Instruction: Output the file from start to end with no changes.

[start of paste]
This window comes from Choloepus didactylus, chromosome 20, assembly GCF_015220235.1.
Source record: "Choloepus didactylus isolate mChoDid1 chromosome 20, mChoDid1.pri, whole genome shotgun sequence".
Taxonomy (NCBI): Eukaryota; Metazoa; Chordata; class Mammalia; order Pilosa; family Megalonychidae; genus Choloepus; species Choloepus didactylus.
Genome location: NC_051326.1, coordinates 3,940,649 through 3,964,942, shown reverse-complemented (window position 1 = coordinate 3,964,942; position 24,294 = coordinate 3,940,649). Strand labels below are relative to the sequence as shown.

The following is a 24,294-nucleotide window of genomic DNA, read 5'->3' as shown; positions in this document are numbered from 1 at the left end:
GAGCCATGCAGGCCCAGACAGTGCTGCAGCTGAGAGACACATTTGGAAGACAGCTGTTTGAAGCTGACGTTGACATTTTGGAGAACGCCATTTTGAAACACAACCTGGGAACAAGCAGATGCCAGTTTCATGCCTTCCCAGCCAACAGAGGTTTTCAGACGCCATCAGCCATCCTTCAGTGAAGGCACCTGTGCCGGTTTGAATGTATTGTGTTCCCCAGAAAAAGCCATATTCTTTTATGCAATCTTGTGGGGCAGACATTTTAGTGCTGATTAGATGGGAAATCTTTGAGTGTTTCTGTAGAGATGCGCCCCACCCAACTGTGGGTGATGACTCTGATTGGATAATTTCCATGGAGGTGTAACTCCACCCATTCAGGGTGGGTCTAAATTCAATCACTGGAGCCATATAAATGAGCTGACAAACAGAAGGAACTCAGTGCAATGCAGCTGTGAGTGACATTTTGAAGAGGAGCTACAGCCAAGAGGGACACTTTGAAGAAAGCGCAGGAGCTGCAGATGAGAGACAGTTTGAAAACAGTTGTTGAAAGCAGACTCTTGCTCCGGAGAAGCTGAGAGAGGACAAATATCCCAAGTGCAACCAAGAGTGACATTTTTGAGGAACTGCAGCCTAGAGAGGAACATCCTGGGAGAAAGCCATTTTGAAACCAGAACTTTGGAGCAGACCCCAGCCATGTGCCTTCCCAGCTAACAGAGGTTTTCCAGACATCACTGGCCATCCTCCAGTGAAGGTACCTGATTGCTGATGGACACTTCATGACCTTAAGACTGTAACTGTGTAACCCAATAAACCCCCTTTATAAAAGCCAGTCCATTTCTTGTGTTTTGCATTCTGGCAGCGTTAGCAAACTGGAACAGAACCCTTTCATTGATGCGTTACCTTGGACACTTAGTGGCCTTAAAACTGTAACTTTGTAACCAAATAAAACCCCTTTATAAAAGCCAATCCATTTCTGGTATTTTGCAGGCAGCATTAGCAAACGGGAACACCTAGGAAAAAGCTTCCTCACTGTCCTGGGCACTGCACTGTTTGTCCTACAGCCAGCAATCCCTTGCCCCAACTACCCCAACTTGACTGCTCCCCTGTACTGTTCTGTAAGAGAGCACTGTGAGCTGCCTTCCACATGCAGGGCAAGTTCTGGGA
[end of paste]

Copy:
This window comes from Choloepus didactylus, chromosome 20, assembly GCF_015220235.1.
Source record: "Choloepus didactylus isolate mChoDid1 chromosome 20, mChoDid1.pri, whole genome shotgun sequence".
Taxonomy (NCBI): Eukaryota; Metazoa; Chordata; class Mammalia; order Pilosa; family Megalonychidae; genus Choloepus; species Choloepus didactylus.
Genome location: NC_051326.1, coordinates 3,940,649 through 3,964,942, shown reverse-complemented (window position 1 = coordinate 3,964,942; position 24,294 = coordinate 3,940,649). Strand labels below are relative to the sequence as shown.

The following is a 24,294-nucleotide window of genomic DNA, read 5'->3' as shown; positions in this document are numbered from 1 at the left end:
GAGCCATGCAGGCCCAGACAGTGCTGCAGCTGAGAGACACATTTGGAAGACAGCTGTTTGAAGCTGACGTTGACATTTTGGAGAACGCCATTTTGAAACACAACCTGGGAACAAGCAGATGCCAGTTTCATGCCTTCCCAGCCAACAGAGGTTTTCAGACGCCATCAGCCATCCTTCAGTGAAGGCACCTGTGCCGGTTTGAATGTATTGTGTTCCCCAGAAAAAGCCATATTCTTTTATGCAATCTTGTGGGGCAGACATTTTAGTGCTGATTAGATGGGAAATCTTTGAGTGTTTCTGTAGAGATGCGCCCCACCCAACTGTGGGTGATGACTCTGATTGGATAATTTCCATGGAGGTGTAACTCCACCCATTCAGGGTGGGTCTAAATTCAATCACTGGAGCCATATAAATGAGCTGACAAACAGAAGGAACTCAGTGCAATGCAGCTGTGAGTGACATTTTGAAGAGGAGCTACAGCCAAGAGGGACACTTTGAAGAAAGCGCAGGAGCTGCAGATGAGAGACAGTTTGAAAACAGTTGTTGAAAGCAGACTCTTGCTCCGGAGAAGCTGAGAGAGGACAAATATCCCAAGTGCAACCAAGAGTGACATTTTTGAGGAACTGCAGCCTAGAGAGGAACATCCTGGGAGAAAGCCATTTTGAAACCAGAACTTTGGAGCAGACCCCAGCCATGTGCCTTCCCAGCTAACAGAGGTTTTCCAGACATCACTGGCCATCCTCCAGTGAAGGTACCTGATTGCTGATGGACACTTCATGACCTTAAGACTGTAACTGTGTAACCCAATAAACCCCCTTTATAAAAGCCAGTCCATTTCTTGTGTTTTGCATTCTGGCAGCGTTAGCAAACTGGAACAGAACCCTTTCATTGATGCGTTACCTTGGACACTTAGTGGCCTTAAAACTGTAACTTTGTAACCAAATAAAACCCCTTTATAAAAGCCAATCCATTTCTGGTATTTTGCAGGCAGCATTAGCAAACGGGAACACCTAGGAAAAAGCTTCCTCACTGTCCTGGGCACTGCACTGTTTGTCCTACAGCCAGCAATCCCTTGCCCCAACTACCCCAACTTGACTGCTCCCCTGTACTGTTCTGTAAGAGAGCACTGTGAGCTGCCTTCCACATGCAGGGCAAGTTCTGGGA